If you are deaf or hard-of-hearing, it can sometimes be hard to get your employer to address your needs. Lack of reasonable accommodations can make your work life miserable, and make it harder for you to do your job. Is that what happened at FedEx Ground? Did FedEx discriminate against deaf employees and job applicants? The Equal Employment Opportunity Commission (EEOC) believes it did, and it is going to court to prove it.
In today’s blog post, I will discuss the EEOC’s lawsuit against FedEx Ground Package System, Inc. I’ll cover what the case is about, how you can get involved if you are a deaf or hearing disabled FedEx employee, and how you can connect with a deaf-friendly law firm that’s ready to take on big businesses in favor of disabled employees.
EEOC v FedEx Ground
The EEOC has filed a lawsuit against FedEx Ground based on 19 separate charges of discrimination against deaf and hard-of-hearing employees and job applicants. Those employees are package handlers hired to physically load and unload packages from delivery vehicles and conveyor systems. They also scan, sort, and route packages to their destinations.
The FedEx employees and applicants say that the company discriminated against its deaf and hard-of-hearing employees and applicants by failing to provide communications-based accommodations like:
- Closed captioning on mandatory training videos;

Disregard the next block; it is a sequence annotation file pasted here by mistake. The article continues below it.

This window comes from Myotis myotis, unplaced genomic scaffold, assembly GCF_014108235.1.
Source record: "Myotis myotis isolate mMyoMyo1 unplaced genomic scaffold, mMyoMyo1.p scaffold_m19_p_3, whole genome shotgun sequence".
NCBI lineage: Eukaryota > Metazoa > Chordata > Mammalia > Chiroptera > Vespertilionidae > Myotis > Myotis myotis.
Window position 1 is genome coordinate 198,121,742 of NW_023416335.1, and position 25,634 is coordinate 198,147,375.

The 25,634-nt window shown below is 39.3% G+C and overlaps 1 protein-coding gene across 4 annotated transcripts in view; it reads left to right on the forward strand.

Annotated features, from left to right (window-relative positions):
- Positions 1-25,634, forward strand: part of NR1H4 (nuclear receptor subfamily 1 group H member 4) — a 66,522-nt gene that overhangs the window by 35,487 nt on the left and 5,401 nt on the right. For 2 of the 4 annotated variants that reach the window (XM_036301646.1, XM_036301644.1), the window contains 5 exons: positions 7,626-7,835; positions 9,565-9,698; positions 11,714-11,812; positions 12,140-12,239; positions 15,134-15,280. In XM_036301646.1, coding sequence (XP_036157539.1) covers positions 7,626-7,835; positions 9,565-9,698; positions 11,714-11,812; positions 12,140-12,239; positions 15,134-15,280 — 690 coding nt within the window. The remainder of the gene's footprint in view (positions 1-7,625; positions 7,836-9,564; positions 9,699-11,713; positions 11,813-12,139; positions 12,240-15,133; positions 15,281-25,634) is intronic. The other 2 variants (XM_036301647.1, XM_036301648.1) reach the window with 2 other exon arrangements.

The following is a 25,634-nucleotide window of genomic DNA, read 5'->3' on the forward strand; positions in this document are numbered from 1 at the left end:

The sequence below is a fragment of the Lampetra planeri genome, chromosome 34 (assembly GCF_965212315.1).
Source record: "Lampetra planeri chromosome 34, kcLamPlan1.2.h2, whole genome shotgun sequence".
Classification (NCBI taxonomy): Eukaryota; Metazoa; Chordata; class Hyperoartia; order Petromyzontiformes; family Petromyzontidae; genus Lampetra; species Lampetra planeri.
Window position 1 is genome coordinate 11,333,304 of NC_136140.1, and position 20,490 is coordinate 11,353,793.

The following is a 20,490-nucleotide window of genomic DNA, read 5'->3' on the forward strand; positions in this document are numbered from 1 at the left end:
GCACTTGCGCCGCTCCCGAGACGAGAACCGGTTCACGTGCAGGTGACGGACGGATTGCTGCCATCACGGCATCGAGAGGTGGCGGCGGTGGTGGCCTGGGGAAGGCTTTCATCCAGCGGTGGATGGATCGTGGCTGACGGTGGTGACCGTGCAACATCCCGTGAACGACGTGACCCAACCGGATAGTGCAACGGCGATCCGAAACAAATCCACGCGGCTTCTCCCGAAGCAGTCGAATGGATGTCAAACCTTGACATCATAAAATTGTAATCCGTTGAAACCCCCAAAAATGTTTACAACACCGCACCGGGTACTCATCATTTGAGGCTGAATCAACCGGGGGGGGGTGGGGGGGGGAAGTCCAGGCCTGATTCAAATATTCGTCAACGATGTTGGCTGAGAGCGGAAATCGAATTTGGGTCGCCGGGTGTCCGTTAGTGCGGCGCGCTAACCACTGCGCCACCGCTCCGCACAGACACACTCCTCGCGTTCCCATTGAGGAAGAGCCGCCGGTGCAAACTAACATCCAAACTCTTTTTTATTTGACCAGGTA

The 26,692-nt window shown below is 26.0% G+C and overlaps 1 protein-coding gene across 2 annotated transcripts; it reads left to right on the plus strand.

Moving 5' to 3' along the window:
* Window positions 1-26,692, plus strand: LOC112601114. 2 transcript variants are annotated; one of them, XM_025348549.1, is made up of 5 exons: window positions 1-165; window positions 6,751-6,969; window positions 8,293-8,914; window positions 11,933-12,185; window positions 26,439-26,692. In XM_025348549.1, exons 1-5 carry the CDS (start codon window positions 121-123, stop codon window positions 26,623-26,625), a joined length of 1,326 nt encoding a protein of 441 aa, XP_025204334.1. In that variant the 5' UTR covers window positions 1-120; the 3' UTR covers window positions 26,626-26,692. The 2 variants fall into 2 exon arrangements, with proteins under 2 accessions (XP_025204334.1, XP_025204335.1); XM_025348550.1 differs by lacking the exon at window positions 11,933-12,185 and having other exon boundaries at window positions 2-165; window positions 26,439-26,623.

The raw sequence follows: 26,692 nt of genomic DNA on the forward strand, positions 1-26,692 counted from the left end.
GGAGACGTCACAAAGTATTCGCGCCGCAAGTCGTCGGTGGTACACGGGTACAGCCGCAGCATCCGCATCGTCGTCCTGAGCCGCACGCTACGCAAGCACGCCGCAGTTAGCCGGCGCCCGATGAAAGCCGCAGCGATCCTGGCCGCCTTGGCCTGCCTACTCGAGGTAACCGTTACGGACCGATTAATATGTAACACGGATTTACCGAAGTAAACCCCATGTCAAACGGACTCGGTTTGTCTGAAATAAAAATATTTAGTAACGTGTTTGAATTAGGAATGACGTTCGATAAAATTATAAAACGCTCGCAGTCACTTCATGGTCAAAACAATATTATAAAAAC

- American Sign Language (ASL) translators for meetings and new-hire orientations;
- Scanners that vibrate instead of beep;
- Flashing lights on moving equipment.
The EEOC attempted to resolve the matter with FedEx, by eliminating barriers to recruitment, hiring, and employment, but when negotiations failed, the EEOC took FedEx to court. EEOC Philadelphia District Director Spencer H. Lewis, Jr. said in a statement:
FedEx Ground failed to engage in an interactive process with deaf and hard-of-hearing package handlers and applicants to address their needs and to provide them with reasonable accommodations. That’s why we filed this lawsuit — to remedy alleged pervasive violations of the ADA on a national level.
What Counts as Discrimination Against Deaf Employees?
The Americans with Disabilities Act (ADA) protects employees and potential employees with physical, mental, emotional, and perceived disabilities from discrimination by an employer. A “disability” includes any physical or mental impairment that substantially limits a major life activity, like hearing. Whether a person is presently disabled, has a history of disability, or is perceived as having a disability, that person may still be protected.
For a deaf or hard-of-hearing employee to file an ADA discrimination lawsuit, it must be clear that the person was qualified to do the essential work of his or her job. That requirement is where “reasonable accommodations” come in. For example, a deaf woman may not be able to answer telephone calls. However, she may request a text telephone, voice carry-over telephone, or a captioned telephone, which would allow her to perform the essential work of responding to phone calls. This would be a reasonable accommodation under the Americans with Disabilities Act unless it was unduly burdensome on the employer.
Before an ADA lawsuit can start, the employer must also have taken some “adverse employment action” against the deaf or hard-of-hearing employee. This could be refusal to hire, failure to promote, firing, or discrimination in shifts, positions, or hours. It could also include harassment, if the behavior is serious enough to create a hostile work environment.